On Democracy by Saddam Hussein
$15.00 CDN $15.00
Pbk, 5.5 x 8 in., 144 pgs, 10 color, 7 b&w.
FALL 2012 p. 57
"...Discipline teaches us how to appreciate the value and importance of time. It teaches us how to respect a senior and to be kind toward a junior. Discipline also teaches a pupil why, how, and for what purpose anything is used, whether at school, at home, or in the street. All this is part of national education. Discipline teaches him how to sit in the classroom and at the table, not to leave the table before his parents, not to start eating before his parents, etc. This is part of making him an orderly person. We should get the student used to obeying discipline because there are important educational, psychological, and national aspects to that. For this reason and other well-known considerations, we find the student who is used to working under the elaborate obligations of order, when necessary, stands still in the sun with his gun night and day. And when he is called upon to confront an imperialist or hostile force in this hot region he is ready to do it because since childhood he has been used to orderly work and its numerous details, which build up and toughen his patience. If further work details within new contexts crop up he will not be annoyed by them, nor by military life and war, because an image of it has become part of his life and his general upbringing ever since he was a student or a schoolchild..."
Excerpt is from Saddam Hussein's 1977 speech to the Council of Planning, "Democracy: A Source of Strength for the Individual and Society."
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On Democracy by Saddam Hussein
Edited by Paul Chan, Karen Marta. Essays by Negar Azimi, Nickolas Calabrese, Jeff Severns Guntzel. Artworks by Paul Chan.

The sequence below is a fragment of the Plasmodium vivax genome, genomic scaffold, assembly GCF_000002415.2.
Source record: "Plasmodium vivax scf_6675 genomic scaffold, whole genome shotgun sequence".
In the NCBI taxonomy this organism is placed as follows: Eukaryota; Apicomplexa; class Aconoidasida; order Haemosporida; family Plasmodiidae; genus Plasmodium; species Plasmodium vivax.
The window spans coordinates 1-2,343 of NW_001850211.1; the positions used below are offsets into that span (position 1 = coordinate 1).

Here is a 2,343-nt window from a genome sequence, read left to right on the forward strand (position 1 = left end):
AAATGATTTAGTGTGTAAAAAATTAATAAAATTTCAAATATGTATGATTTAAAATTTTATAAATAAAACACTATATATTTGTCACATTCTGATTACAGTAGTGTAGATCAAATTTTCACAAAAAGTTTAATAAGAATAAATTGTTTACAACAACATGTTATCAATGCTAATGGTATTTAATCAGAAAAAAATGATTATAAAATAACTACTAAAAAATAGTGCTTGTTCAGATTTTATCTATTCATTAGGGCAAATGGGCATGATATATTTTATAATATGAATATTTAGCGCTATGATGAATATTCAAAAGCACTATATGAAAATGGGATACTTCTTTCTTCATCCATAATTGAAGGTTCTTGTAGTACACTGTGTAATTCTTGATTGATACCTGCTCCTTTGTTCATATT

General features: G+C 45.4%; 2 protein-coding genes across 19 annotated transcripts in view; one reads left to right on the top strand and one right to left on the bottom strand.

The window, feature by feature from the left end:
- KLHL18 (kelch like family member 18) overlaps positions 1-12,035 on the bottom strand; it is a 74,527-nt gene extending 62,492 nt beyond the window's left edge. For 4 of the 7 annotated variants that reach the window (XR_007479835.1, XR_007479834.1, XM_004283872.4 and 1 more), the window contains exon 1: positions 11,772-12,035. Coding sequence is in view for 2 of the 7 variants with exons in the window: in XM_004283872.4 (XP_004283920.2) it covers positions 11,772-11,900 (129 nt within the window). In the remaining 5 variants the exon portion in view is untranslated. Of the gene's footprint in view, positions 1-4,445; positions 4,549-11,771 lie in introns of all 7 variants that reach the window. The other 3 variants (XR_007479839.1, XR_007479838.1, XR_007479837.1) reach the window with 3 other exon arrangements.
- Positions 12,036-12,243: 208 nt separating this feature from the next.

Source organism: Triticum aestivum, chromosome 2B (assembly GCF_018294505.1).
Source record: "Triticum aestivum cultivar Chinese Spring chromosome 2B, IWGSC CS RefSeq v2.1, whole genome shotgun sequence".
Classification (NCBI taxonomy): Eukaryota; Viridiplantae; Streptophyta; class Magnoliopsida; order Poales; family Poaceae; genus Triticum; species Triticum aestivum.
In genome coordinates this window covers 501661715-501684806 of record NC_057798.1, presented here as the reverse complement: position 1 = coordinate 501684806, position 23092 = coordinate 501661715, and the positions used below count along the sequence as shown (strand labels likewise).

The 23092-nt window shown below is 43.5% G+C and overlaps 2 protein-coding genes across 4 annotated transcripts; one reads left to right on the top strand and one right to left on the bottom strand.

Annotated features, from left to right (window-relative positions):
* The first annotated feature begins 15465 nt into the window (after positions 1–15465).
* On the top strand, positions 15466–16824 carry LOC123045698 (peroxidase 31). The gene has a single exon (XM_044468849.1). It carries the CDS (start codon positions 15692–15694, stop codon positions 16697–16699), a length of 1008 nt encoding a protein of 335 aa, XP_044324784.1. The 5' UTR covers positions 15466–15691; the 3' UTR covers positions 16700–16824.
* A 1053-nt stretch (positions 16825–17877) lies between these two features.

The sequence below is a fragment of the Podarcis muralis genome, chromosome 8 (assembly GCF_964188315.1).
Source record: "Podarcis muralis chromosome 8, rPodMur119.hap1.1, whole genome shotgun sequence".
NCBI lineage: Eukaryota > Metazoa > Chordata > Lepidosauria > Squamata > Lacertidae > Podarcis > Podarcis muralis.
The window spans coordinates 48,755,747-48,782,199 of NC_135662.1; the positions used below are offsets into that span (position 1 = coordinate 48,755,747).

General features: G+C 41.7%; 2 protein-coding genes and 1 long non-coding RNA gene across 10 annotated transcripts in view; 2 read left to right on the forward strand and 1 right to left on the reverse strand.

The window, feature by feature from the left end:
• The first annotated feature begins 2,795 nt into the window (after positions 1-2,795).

In 2003, after returning from a monthlong stay in Baghdad, American artist Paul Chan was given a gift from a colleague in the human-rights group Voices of the Wilderness: a copy of three speeches on democracy written by Saddam Hussein in the 1970s, before he became president of Iraq. The speeches, compiled here for the first time in English, are politically perverse, yet eerily familiar. The then vice president of Iraq characterizes social democracy as demanding authority, and defines free will as the patriotic duty to uphold the good of the state. This volume takes the speeches as an opportunity to ask what democracy means from the standpoint of a notorious political figure who was anything but democratic, and to reflect on how promises of freedom and security can mask the reality of repressive regimes. With drawings by Paul Chan, including a new suite in its entirety, and essays by Bidounís Negar Azimi, philosopher and artist Nickolas Calabrese and journalist Jeff Severns Guntzel, this book is the inaugural copublication of the Deste Foundation for Contemporary Art and Chanís own Badlands Unlimited.
Featured image, a 2006 charcoal drawing by Paul Chan, is reproduced from On Democracy by Saddam Hussein.
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